Enjoy and thanks for your commendations 🙂

Engaging your Board in Fundraising

Boards are complex and can be your best friend and worst enemy.     A frienemy.

We rely on our board for governance, engagement, advocacy, financial authority and leadership. We ask their input, seek their counsel and require their approval. They come to us from the community,  some as a requirement and some as a favor. They are the voice of the people.

From the people, it should therefore be easy for them to go back to the people to ask for support.

But it isn’t always so.

Most executive directors and nonprofit officers will tell you that getting their board to raise funds is one of,   if not THE,   biggest challenge they face.   Its often uncomfortable for the board and the ED to talk about the issue. Fundraising by the board is alluded to in the ED’s reports, it is referred to in the board documents, but it is not always the reality.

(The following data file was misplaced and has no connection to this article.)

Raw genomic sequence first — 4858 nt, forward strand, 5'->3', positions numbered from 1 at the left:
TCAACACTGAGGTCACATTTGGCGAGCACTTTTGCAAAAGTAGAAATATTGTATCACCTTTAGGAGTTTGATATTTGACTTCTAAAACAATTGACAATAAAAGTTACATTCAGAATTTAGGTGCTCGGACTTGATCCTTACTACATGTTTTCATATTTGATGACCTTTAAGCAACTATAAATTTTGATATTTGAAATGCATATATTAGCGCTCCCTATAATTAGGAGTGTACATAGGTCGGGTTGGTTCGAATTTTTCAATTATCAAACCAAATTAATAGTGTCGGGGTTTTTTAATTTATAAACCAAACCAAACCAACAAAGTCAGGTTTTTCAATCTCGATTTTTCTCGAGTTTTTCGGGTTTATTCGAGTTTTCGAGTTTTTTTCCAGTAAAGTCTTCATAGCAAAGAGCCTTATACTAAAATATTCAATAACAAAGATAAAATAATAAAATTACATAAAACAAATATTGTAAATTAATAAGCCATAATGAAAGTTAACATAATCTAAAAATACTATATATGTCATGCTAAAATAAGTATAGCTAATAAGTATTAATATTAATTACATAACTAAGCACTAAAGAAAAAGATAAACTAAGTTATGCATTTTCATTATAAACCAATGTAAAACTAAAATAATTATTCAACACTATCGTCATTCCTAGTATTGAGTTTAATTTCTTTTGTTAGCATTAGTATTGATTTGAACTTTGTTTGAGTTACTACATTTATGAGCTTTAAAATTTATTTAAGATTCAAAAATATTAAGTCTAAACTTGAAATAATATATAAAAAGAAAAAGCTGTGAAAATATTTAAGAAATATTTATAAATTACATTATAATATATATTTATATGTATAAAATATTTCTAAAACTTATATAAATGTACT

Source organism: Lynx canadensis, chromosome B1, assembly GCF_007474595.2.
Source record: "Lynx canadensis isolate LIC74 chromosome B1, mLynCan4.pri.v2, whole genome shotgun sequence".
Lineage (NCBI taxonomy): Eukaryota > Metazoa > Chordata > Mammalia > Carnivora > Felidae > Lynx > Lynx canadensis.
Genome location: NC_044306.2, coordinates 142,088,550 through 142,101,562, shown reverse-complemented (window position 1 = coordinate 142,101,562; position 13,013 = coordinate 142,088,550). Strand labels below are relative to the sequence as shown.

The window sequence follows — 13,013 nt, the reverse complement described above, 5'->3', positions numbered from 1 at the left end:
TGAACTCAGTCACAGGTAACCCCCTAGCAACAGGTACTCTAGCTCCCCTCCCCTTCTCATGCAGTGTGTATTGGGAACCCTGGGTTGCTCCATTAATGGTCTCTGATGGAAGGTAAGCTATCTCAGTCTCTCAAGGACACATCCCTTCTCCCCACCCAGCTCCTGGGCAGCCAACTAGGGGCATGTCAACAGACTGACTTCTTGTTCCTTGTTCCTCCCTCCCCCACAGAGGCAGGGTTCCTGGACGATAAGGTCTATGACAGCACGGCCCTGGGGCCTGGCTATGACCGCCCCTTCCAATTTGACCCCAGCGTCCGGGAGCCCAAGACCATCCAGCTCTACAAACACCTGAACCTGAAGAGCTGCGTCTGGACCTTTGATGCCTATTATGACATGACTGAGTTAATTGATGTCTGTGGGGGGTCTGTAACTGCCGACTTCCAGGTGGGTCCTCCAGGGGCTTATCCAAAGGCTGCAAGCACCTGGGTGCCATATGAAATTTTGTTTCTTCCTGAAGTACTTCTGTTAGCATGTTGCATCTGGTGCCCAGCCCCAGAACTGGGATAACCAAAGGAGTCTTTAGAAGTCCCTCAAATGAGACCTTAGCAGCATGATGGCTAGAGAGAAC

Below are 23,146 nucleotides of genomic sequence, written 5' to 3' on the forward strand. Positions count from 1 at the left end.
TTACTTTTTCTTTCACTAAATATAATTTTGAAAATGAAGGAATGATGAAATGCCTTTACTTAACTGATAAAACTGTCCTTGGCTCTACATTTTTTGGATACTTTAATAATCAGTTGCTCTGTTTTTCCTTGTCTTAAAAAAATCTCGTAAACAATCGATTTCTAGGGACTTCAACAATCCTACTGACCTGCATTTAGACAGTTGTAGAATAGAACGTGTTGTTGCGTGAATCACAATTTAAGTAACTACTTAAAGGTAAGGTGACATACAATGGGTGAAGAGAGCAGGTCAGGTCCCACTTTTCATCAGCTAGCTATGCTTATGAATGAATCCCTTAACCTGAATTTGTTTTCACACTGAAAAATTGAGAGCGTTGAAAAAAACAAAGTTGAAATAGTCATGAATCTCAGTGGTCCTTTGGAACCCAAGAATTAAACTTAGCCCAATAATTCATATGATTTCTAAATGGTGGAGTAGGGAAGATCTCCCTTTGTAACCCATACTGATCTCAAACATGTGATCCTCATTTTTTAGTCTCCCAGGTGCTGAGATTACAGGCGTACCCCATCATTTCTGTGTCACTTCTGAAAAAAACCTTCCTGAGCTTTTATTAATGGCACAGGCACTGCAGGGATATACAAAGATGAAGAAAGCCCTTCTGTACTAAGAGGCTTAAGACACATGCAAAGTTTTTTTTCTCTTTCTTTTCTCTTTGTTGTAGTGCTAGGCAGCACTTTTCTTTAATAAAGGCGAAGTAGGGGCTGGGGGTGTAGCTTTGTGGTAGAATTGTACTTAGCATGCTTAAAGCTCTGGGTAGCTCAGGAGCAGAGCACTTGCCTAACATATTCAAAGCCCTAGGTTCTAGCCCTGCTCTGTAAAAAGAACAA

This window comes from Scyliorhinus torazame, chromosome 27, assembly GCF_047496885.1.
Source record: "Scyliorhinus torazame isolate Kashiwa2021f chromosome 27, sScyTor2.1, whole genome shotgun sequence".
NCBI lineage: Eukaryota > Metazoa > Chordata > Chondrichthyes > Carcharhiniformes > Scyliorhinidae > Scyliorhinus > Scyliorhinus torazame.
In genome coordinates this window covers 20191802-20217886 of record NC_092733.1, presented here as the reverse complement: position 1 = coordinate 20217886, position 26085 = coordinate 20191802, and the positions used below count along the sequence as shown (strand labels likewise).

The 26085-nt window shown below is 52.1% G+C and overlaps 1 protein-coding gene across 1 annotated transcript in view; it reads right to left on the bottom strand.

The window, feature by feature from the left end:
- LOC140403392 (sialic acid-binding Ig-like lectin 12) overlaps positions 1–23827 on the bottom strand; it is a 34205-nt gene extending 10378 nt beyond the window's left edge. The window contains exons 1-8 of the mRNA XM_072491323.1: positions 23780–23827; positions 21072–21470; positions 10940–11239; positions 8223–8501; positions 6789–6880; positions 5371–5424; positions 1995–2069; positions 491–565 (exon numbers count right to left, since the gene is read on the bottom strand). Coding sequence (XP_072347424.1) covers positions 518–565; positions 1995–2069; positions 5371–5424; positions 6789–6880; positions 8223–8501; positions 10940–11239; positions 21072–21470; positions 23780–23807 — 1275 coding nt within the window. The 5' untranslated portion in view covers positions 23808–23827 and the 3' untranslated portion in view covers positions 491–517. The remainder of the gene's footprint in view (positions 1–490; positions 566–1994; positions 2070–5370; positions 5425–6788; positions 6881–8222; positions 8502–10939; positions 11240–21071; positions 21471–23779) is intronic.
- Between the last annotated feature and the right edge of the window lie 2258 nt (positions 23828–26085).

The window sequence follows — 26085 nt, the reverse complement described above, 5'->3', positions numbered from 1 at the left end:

We will be presenting an important workshop on September 29th in Boston on just this subject.   Not to be missed!

Hosted by the Center for Nonprofit Success, we will be speaking on “Engaging your Board in Fundraising”:

Your board can be among your most powerful fundraising assets. That is, if you use it correctly. Too often, the board is not involved in fundraising or views fundraising as a daunting task. The result is that many board members neglect their responsibilities, which are then left to staff members who have too many other responsibilities already. To address this problem, your board members need to be reminded of the importance of their fundraising responsibilities, and learn concrete tools and techniques that make fundraising a rewarding task.

Topics we will cover include:

  • Why board members fear fundraising, and what you can do about it